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Adirondack Explorer

Archive for the ‘Food’ Category

May, 2018

Wild Foods: Take Fewer Leeks


Friends and family understand that some of my dinners can be pretty wild. For example, right now they may include mashed sunchoke or “Jerusalem artichoke” tubers that escaped the voles and mice over the winter, as well as a steaming plate of tender, sweet nettles. (When cooked, the latter lose their sting, becoming tame as kittens. Better even, because they don’t shed.) But the tastiest wild food around in very early spring is our native wild leek, Allium tricoccum, a.k.a. wild garlic, spring onion, or ramp (from “ramson,” a name for a similar European species). It » Continue Reading. View >>More


April, 2018

North Creek Farmers Market Returning


A group of Johnsburg residents is working to bring the North Creek Farmers Market back this summer season. The market is set to be held Thursdays from 2 to 6 pm at Riverfront Park in North Creek, from June 21 through September 27, then on Columbus Day Weekend. It will be under and around the northern pavilion in Riverfront Park which is adjacent to the Depot Museum and train station. Vendors that want to participate in the North Creek Farmers Market will have the option to purchase a space for the full 15 week season (June-Oct) for $100; participate in >>More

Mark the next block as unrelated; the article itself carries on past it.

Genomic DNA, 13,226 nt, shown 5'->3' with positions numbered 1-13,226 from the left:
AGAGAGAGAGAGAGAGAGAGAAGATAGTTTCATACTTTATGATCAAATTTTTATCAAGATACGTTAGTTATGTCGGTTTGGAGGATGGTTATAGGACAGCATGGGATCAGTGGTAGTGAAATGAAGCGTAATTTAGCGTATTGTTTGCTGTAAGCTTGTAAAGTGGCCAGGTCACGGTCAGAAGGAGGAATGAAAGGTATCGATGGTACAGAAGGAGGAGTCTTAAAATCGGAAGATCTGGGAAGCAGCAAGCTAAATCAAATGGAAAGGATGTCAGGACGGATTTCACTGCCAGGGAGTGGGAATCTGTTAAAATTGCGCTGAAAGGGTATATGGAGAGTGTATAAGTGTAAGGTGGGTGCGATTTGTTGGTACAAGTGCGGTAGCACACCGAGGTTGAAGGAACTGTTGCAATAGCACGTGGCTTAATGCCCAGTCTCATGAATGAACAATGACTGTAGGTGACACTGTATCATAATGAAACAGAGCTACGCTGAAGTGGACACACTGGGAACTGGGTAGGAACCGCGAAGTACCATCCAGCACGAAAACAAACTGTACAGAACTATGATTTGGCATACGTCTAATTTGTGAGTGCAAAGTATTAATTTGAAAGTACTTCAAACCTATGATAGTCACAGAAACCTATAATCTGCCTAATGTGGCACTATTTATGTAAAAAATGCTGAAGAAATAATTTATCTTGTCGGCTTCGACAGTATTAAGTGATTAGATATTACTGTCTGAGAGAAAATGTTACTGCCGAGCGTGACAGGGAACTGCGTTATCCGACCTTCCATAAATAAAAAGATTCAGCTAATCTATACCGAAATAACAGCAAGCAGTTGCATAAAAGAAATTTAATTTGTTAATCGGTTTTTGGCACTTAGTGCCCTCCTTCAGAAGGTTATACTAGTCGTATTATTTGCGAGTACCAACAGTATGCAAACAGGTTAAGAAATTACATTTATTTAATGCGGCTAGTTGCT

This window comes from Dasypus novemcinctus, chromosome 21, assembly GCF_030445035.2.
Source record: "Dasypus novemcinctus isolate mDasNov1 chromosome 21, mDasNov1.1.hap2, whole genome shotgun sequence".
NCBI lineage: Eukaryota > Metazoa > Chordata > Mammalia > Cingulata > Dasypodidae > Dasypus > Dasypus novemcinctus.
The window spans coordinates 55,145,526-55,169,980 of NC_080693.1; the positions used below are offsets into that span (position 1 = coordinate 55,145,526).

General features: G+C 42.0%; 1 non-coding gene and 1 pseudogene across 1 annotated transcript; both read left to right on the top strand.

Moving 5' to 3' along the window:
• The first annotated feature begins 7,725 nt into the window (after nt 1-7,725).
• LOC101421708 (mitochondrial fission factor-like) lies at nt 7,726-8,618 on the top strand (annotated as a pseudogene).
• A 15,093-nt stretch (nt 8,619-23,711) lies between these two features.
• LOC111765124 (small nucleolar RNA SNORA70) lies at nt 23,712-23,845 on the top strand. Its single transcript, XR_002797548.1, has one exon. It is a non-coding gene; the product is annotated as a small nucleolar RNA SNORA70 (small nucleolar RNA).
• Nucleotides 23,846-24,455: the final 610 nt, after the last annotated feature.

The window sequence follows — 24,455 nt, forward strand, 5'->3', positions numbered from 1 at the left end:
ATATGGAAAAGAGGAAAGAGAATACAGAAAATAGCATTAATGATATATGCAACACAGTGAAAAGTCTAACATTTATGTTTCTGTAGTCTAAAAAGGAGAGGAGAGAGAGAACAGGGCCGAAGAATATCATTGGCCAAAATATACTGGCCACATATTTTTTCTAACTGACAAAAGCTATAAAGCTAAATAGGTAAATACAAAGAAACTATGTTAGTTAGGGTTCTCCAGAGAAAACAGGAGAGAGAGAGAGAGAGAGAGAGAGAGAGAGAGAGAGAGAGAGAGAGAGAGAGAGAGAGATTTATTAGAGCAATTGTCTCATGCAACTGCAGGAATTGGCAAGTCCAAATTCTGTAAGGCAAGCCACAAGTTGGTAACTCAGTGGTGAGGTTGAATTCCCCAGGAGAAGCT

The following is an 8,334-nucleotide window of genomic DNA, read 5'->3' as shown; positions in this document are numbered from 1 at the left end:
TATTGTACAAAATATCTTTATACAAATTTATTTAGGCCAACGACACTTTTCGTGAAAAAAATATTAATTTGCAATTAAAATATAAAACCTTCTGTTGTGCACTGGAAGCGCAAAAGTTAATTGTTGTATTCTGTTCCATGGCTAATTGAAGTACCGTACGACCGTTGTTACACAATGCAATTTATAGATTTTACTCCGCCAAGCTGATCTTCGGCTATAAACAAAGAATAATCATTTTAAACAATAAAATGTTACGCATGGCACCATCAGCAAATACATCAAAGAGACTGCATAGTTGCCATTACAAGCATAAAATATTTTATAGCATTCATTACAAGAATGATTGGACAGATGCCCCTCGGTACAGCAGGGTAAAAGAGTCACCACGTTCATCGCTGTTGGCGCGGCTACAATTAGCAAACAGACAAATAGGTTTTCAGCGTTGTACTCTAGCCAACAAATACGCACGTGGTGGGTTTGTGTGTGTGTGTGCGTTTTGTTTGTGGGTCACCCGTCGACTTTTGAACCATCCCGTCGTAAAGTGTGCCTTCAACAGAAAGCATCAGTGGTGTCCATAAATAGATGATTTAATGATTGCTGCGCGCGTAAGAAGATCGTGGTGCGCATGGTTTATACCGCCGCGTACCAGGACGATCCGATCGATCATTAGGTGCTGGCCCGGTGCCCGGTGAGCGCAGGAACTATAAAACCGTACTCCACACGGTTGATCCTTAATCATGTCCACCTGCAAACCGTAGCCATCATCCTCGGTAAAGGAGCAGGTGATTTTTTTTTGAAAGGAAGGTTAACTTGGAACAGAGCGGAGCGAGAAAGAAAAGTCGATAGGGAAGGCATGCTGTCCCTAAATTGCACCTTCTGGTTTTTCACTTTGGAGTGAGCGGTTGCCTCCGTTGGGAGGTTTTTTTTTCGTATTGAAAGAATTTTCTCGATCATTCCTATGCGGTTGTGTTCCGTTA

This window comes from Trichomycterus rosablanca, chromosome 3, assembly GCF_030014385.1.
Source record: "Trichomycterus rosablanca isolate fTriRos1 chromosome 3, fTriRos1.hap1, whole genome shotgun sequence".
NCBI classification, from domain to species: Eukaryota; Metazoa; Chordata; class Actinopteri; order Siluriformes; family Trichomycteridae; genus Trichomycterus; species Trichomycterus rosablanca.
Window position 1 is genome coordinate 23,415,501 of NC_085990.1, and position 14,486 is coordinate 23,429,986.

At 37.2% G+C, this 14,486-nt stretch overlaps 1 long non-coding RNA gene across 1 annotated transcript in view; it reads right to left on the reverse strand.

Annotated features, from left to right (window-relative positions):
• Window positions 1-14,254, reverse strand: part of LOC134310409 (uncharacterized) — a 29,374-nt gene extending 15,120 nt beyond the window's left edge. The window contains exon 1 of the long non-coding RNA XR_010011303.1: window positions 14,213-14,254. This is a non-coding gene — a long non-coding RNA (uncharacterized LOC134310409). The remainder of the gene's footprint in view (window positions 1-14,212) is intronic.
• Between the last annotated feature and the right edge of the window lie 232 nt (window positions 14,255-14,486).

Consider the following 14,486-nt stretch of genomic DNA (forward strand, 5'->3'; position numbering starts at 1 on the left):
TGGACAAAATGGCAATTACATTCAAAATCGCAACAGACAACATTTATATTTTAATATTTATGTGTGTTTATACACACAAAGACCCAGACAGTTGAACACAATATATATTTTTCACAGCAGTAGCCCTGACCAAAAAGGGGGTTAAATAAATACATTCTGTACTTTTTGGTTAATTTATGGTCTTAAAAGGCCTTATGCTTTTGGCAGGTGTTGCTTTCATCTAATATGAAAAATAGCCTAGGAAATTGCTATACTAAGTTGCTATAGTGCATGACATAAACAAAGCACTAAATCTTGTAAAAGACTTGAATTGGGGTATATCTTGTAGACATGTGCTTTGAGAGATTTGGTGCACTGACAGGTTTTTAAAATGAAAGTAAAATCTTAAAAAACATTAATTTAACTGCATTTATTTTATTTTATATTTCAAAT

April, 2018

Wild Gardening: Delicious Dandelions


Weeks before the soil warms enough to plant most garden favorites but those vegetables agreeable to cool weather, there are many delicious, healthy, and useful wild edibles available – if one knows where to look. One of the earliest to appear is the dandelion, taraxacum officinale. As soon as the ground is friable, look for the early signs of emerging dandelions. Dig up the roots, remove the crowns, wash with a vegetable brush to remove soil. If the root has been harvested while the soil is still very cool, they may be lightly peeled, and prepared as most root vegetables >>More


April, 2018

The Bell Pepper: A Vegetable History


April 1st marked the 90th anniversary of the development of the modern sweet pepper, also known as the bell pepper. In Central America, Mexico, and northern South America there is evidence that numerous types of peppers (Capsicum annuum) have been cultivated by native peoples for at least 6,500 years. Hot peppers were the first New World crop grown in Europe, with seeds arriving in Spain in 1493. Since that time, plant breeders around the world have selected peppers for various traits, giving rise to such names for this Native American vegetable as “Hungarian” and “Thai” hot peppers. Bell peppers are >>More


March, 2018

Lake George Bands n’ Beans March 25th


The 27th Annual Bands n’ Beans event at the Roaring Brook Range, 2206 NY-9N, in Lake George, is set for Sunday, March 25th, 2018. Doors open 1 pm, music and the chili competition will take place from 2 to 7 pm. Scheduled musicians include: Rich Ortiz at 2 pm; The Switch at 3 pm; Stony Creek Band at 4 pm; Rattail Jimmy at 5 pm; and Dirt Cheap at 6 pm, in the Big Room. Chris Ballini; Tim Wechgelaer & Friends; Cowbow Ernie Sites; The 317; Emanation; Dolan; and the Flynn Brothers will play in the Powderhorn Room, starting at >>More


March, 2018

Sap is Running: Adirondack Maple Weekends